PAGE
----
Paul Dwyer is dead, a floater that has only been found because his construction business diverted the water from the place where his body is dumped, and it dries up in the Southwestern desert heat, leaving his body exposed to the world. I was lucky to be able to read this book early, thanks to an invitation from Net Galley and Diversion Publishing, in exchange for this honest review. I am overjoyed to rate it five stars. I knew nothing at all about either Smith or Diversion, but it turned out to be a risk that worked out in my favor and the author’s.
Our detective is Ron Starke, a single man whose father has Alzheimer’s. The reader cannot help but warm to him as we see him appear in his father’s room, hamburgers in a paper bag, prepared to patiently have the same conversation with his dad that he had with him several times yesterday and most likely will have tomorrow too.
Shelby Dwyer, the victim’s widow, is a very wealthy woman now. She isn’t sorry that he’s gone, and neither is their teenage daughter Chloe. Dwyer was a violent, ugly man in private, regardless of the shine he demonstrated publicly. Naturally, Shelby is the chief suspect, a thing made more difficult by the fact that she was Starke’s girlfriend a decade ago, when they were in high school. But it’s a small town, a tiny exurb of Los Angeles, and everyone really does know everyone, aside from Starke’s supervisor, Kerrigan, a recent transplant from the big city. To make matters even more awkward, Starke had been considered a shoo-in for the job Kerrigan now occupies, and Kerrigan knows it.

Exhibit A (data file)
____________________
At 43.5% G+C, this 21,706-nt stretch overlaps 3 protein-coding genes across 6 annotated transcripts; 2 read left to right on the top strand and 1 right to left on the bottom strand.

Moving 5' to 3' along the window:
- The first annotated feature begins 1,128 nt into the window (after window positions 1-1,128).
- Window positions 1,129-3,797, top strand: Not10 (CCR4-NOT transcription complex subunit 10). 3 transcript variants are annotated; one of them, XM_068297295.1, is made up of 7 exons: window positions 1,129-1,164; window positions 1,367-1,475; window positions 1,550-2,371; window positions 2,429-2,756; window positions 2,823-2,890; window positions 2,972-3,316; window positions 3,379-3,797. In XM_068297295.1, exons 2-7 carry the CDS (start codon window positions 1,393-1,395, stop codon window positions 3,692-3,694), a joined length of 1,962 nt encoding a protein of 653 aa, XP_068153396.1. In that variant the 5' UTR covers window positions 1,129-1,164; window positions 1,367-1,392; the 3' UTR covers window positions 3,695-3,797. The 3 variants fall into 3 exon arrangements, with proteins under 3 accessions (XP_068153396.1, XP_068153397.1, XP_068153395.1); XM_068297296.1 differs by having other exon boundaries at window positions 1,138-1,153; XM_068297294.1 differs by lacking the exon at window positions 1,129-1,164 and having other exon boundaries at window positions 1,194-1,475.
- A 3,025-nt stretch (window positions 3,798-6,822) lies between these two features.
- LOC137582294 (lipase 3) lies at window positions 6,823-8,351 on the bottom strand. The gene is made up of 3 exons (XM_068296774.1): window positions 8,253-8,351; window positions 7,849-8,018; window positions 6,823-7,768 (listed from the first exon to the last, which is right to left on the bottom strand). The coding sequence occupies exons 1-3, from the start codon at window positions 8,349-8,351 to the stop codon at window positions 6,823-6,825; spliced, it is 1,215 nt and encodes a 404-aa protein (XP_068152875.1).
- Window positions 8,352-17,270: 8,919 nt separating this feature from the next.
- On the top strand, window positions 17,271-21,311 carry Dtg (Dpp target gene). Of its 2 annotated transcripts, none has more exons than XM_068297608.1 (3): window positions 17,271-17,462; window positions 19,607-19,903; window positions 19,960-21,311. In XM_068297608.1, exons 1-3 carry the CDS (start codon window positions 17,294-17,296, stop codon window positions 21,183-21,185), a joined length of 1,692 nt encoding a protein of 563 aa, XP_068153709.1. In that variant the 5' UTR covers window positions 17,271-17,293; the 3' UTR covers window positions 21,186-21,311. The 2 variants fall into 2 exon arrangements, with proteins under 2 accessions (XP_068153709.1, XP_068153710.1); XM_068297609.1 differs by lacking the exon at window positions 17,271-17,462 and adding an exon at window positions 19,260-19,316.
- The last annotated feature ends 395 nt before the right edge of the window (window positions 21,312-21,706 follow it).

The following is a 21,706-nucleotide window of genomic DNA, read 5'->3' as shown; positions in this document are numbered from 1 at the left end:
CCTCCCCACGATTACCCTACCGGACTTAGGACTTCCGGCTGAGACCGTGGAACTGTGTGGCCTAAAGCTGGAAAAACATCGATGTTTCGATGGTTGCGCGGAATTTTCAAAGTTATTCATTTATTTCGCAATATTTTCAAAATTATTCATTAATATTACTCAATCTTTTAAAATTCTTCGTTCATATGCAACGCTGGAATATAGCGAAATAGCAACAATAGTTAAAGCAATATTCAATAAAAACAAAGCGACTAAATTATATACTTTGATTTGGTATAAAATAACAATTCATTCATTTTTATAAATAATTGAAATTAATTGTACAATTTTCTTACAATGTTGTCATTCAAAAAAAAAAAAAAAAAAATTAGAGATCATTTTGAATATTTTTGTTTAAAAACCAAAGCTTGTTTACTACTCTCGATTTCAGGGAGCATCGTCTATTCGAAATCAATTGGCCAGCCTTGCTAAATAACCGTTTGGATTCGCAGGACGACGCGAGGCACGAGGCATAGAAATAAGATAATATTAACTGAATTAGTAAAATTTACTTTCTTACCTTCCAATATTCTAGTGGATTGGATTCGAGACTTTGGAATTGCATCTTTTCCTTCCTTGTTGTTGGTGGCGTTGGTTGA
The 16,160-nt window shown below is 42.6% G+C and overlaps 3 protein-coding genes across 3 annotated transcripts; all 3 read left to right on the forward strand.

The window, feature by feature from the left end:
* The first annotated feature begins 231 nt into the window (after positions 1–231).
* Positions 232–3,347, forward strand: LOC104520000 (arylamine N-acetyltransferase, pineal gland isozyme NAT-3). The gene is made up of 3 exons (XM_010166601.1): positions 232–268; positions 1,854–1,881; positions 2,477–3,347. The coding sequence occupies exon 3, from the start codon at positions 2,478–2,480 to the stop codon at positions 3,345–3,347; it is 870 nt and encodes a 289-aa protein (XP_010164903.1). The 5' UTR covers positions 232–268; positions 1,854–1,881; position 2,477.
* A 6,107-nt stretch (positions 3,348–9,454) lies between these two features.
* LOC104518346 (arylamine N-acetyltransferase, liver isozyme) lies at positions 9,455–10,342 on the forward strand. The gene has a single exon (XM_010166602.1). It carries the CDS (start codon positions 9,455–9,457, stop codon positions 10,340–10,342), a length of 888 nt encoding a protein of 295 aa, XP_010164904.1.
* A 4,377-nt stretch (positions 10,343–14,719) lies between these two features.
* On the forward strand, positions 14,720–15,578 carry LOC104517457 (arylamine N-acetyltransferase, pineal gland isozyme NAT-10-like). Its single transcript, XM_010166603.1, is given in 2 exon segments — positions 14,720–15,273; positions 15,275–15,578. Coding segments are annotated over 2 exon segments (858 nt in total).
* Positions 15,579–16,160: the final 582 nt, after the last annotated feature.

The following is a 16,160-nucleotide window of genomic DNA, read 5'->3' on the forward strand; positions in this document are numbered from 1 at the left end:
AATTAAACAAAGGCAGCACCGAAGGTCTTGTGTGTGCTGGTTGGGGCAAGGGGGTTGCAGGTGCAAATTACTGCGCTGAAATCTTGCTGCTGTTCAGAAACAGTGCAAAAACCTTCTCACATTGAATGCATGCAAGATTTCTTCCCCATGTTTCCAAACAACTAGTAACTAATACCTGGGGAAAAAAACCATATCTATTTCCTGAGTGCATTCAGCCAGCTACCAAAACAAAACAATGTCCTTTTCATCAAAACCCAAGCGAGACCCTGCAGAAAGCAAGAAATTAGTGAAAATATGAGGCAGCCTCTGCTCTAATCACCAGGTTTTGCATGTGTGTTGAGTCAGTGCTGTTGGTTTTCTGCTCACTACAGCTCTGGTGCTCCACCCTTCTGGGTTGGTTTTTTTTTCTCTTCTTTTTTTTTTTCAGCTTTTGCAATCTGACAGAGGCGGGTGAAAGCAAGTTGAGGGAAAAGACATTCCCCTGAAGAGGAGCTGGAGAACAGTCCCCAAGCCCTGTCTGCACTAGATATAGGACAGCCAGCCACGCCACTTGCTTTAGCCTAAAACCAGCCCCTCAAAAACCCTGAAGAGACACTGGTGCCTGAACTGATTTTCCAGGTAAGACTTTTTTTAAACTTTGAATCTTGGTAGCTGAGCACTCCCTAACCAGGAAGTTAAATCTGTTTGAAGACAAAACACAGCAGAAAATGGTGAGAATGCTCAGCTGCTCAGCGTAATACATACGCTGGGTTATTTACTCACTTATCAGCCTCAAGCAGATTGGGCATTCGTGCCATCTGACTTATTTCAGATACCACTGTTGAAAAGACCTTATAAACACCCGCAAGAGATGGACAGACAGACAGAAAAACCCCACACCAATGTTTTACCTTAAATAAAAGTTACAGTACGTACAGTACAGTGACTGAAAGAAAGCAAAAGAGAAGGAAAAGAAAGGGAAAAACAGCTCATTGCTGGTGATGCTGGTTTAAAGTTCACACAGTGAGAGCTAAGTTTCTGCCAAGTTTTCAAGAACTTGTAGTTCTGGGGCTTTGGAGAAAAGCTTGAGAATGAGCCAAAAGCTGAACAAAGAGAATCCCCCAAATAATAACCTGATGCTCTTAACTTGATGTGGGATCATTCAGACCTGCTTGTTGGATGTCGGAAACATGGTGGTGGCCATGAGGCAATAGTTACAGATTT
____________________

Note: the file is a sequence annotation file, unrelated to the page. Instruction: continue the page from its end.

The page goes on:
He has a feeling that his new boss is gunning for him.
The story is told from alternate points of view, and Smith creates whiplash tension by shifting between them at key points. Character development is solid, and it makes me wonder about the possibility of a series emerging from this debut.
Shelby may be rich now, but she is in tremendous personal jeopardy. All of the lonely nights spent holed up in the study, cruising online for connections she can’t find at home, have led her to expose herself in a horrifying way. And as she is forced to confess to Chloe about the unwise things she has said to another visitor in a chat room, a person using the handle LoveSick, and despite the horror of the moment I had to smile, as the traditional tables are turned and 17 year old Chloe has to tell her mother that you should never, never provide a stranger with personal details.
Smith’s debut is hot as the desert sun, a page turner that will live in your head after the last page has turned. Those that know me are aware I finish an average of three titles weekly for review, and so months or even weeks later if I am contacted by the writer’s publicist, I sometimes have to flip back through my records to remind myself…wait, this what which book again? And this is especially true of mysteries, which no matter how unique, tend to share a certain sameness. But in this case, that didn’t happen. The settings are so resonant, the characters so well sculpted that I felt as if I were an unseen guest among them.
It’s for sale today, and I highly recommend that you read it.